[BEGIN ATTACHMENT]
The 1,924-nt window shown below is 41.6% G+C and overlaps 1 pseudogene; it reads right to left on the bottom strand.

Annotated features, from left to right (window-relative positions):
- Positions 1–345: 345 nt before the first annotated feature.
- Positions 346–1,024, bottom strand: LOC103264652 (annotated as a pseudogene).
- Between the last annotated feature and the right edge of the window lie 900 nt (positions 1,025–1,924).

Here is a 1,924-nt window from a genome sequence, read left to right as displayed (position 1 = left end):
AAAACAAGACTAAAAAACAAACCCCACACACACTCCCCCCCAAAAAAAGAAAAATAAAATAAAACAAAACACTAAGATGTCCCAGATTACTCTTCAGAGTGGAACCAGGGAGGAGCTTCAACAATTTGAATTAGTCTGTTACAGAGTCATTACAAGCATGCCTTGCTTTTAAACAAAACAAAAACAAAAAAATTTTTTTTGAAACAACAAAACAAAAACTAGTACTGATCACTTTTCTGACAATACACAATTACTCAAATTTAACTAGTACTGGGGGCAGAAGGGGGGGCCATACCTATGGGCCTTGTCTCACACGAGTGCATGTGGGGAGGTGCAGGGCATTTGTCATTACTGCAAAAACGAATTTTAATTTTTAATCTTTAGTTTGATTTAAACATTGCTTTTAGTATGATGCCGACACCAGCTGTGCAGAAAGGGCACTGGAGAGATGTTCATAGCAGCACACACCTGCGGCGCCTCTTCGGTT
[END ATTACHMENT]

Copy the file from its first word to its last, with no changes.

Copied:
The 1,924-nt window shown below is 41.6% G+C and overlaps 1 pseudogene; it reads right to left on the bottom strand.

Annotated features, from left to right (window-relative positions):
- Positions 1–345: 345 nt before the first annotated feature.
- Positions 346–1,024, bottom strand: LOC103264652 (annotated as a pseudogene).
- Between the last annotated feature and the right edge of the window lie 900 nt (positions 1,025–1,924).

Here is a 1,924-nt window from a genome sequence, read left to right as displayed (position 1 = left end):
AAAACAAGACTAAAAAACAAACCCCACACACACTCCCCCCCAAAAAAAGAAAAATAAAATAAAACAAAACACTAAGATGTCCCAGATTACTCTTCAGAGTGGAACCAGGGAGGAGCTTCAACAATTTGAATTAGTCTGTTACAGAGTCATTACAAGCATGCCTTGCTTTTAAACAAAACAAAAACAAAAAAATTTTTTTTGAAACAACAAAACAAAAACTAGTACTGATCACTTTTCTGACAATACACAATTACTCAAATTTAACTAGTACTGGGGGCAGAAGGGGGGGCCATACCTATGGGCCTTGTCTCACACGAGTGCATGTGGGGAGGTGCAGGGCATTTGTCATTACTGCAAAAACGAATTTTAATTTTTAATCTTTAGTTTGATTTAAACATTGCTTTTAGTATGATGCCGACACCAGCTGTGCAGAAAGGGCACTGGAGAGATGTTCATAGCAGCACACACCTGCGGCGCCTCTTCGGTT